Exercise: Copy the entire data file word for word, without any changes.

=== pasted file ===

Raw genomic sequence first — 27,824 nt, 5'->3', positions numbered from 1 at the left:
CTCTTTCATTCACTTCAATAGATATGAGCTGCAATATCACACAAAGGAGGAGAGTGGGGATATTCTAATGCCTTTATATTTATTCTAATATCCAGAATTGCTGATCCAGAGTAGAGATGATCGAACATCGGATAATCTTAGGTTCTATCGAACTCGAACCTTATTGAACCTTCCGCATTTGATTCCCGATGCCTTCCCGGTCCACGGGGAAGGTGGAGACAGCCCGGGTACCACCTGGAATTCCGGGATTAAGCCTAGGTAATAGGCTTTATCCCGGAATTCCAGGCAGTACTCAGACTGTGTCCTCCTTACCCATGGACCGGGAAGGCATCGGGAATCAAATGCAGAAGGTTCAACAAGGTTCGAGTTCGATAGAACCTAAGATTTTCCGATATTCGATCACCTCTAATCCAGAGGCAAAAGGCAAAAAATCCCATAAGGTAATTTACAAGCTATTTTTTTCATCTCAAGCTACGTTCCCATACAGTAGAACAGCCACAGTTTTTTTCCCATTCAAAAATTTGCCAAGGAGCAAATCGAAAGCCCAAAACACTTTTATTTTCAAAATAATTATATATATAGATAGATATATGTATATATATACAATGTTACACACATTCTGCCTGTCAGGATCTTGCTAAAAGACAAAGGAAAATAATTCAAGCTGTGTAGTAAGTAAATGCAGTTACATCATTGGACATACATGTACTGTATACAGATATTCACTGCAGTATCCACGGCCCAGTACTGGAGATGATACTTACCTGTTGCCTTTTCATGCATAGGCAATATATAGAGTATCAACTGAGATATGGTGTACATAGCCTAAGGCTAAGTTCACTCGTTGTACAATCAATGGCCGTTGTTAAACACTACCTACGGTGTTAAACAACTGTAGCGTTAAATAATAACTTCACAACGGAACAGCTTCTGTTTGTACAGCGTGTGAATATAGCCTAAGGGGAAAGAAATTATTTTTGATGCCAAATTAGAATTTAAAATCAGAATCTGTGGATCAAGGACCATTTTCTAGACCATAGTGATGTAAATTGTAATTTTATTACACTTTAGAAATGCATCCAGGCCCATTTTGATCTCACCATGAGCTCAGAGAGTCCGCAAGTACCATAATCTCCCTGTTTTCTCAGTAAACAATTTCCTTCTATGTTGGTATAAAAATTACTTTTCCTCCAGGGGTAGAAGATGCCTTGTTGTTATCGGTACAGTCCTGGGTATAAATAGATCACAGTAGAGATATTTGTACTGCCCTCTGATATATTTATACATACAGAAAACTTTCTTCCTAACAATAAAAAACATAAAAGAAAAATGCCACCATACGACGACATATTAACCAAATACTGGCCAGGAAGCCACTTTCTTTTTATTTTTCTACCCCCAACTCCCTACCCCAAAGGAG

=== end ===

Raw genomic sequence first — 27,824 nt, 5'->3', positions numbered from 1 at the left:
CTCTTTCATTCACTTCAATAGATATGAGCTGCAATATCACACAAAGGAGGAGAGTGGGGATATTCTAATGCCTTTATATTTATTCTAATATCCAGAATTGCTGATCCAGAGTAGAGATGATCGAACATCGGATAATCTTAGGTTCTATCGAACTCGAACCTTATTGAACCTTCCGCATTTGATTCCCGATGCCTTCCCGGTCCACGGGGAAGGTGGAGACAGCCCGGGTACCACCTGGAATTCCGGGATTAAGCCTAGGTAATAGGCTTTATCCCGGAATTCCAGGCAGTACTCAGACTGTGTCCTCCTTACCCATGGACCGGGAAGGCATCGGGAATCAAATGCAGAAGGTTCAACAAGGTTCGAGTTCGATAGAACCTAAGATTTTCCGATATTCGATCACCTCTAATCCAGAGGCAAAAGGCAAAAAATCCCATAAGGTAATTTACAAGCTATTTTTTTCATCTCAAGCTACGTTCCCATACAGTAGAACAGCCACAGTTTTTTTCCCATTCAAAAATTTGCCAAGGAGCAAATCGAAAGCCCAAAACACTTTTATTTTCAAAATAATTATATATATAGATAGATATATGTATATATATACAATGTTACACACATTCTGCCTGTCAGGATCTTGCTAAAAGACAAAGGAAAATAATTCAAGCTGTGTAGTAAGTAAATGCAGTTACATCATTGGACATACATGTACTGTATACAGATATTCACTGCAGTATCCACGGCCCAGTACTGGAGATGATACTTACCTGTTGCCTTTTCATGCATAGGCAATATATAGAGTATCAACTGAGATATGGTGTACATAGCCTAAGGCTAAGTTCACTCGTTGTACAATCAATGGCCGTTGTTAAACACTACCTACGGTGTTAAACAACTGTAGCGTTAAATAATAACTTCACAACGGAACAGCTTCTGTTTGTACAGCGTGTGAATATAGCCTAAGGGGAAAGAAATTATTTTTGATGCCAAATTAGAATTTAAAATCAGAATCTGTGGATCAAGGACCATTTTCTAGACCATAGTGATGTAAATTGTAATTTTATTACACTTTAGAAATGCATCCAGGCCCATTTTGATCTCACCATGAGCTCAGAGAGTCCGCAAGTACCATAATCTCCCTGTTTTCTCAGTAAACAATTTCCTTCTATGTTGGTATAAAAATTACTTTTCCTCCAGGGGTAGAAGATGCCTTGTTGTTATCGGTACAGTCCTGGGTATAAATAGATCACAGTAGAGATATTTGTACTGCCCTCTGATATATTTATACATACAGAAAACTTTCTTCCTAACAATAAAAAACATAAAAGAAAAATGCCACCATACGACGACATATTAACCAAATACTGGCCAGGAAGCCACTTTCTTTTTATTTTTCTACCCCCAACTCCCTACCCCAAAGGAG